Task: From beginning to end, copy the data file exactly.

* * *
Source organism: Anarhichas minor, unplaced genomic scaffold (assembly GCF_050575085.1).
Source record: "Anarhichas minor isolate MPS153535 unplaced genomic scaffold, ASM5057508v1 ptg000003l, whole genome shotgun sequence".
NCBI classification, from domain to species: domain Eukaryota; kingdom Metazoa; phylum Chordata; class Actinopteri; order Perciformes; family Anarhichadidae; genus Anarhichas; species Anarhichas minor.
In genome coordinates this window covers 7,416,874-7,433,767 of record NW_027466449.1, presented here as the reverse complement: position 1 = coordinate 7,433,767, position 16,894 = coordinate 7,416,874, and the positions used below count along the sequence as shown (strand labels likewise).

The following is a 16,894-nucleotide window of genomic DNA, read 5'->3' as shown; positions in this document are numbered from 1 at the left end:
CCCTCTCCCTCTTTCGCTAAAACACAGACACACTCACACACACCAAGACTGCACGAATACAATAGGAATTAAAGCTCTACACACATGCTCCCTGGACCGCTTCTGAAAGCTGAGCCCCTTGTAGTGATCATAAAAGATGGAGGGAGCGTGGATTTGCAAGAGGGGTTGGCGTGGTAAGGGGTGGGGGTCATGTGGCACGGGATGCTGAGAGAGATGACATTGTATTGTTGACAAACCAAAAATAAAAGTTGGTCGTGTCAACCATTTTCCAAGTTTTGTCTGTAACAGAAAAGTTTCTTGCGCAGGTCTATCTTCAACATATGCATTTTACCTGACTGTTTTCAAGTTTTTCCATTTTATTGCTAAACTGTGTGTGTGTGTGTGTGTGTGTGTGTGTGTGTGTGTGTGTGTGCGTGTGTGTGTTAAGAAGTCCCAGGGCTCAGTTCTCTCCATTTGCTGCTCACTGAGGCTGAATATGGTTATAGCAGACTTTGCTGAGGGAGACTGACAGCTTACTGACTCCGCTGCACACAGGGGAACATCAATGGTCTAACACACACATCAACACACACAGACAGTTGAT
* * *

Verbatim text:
Source organism: Anarhichas minor, unplaced genomic scaffold (assembly GCF_050575085.1).
Source record: "Anarhichas minor isolate MPS153535 unplaced genomic scaffold, ASM5057508v1 ptg000003l, whole genome shotgun sequence".
NCBI classification, from domain to species: domain Eukaryota; kingdom Metazoa; phylum Chordata; class Actinopteri; order Perciformes; family Anarhichadidae; genus Anarhichas; species Anarhichas minor.
In genome coordinates this window covers 7,416,874-7,433,767 of record NW_027466449.1, presented here as the reverse complement: position 1 = coordinate 7,433,767, position 16,894 = coordinate 7,416,874, and the positions used below count along the sequence as shown (strand labels likewise).

The following is a 16,894-nucleotide window of genomic DNA, read 5'->3' as shown; positions in this document are numbered from 1 at the left end:
CCCTCTCCCTCTTTCGCTAAAACACAGACACACTCACACACACCAAGACTGCACGAATACAATAGGAATTAAAGCTCTACACACATGCTCCCTGGACCGCTTCTGAAAGCTGAGCCCCTTGTAGTGATCATAAAAGATGGAGGGAGCGTGGATTTGCAAGAGGGGTTGGCGTGGTAAGGGGTGGGGGTCATGTGGCACGGGATGCTGAGAGAGATGACATTGTATTGTTGACAAACCAAAAATAAAAGTTGGTCGTGTCAACCATTTTCCAAGTTTTGTCTGTAACAGAAAAGTTTCTTGCGCAGGTCTATCTTCAACATATGCATTTTACCTGACTGTTTTCAAGTTTTTCCATTTTATTGCTAAACTGTGTGTGTGTGTGTGTGTGTGTGTGTGTGTGTGTGTGTGTGTGCGTGTGTGTGTTAAGAAGTCCCAGGGCTCAGTTCTCTCCATTTGCTGCTCACTGAGGCTGAATATGGTTATAGCAGACTTTGCTGAGGGAGACTGACAGCTTACTGACTCCGCTGCACACAGGGGAACATCAATGGTCTAACACACACATCAACACACACAGACAGTTGAT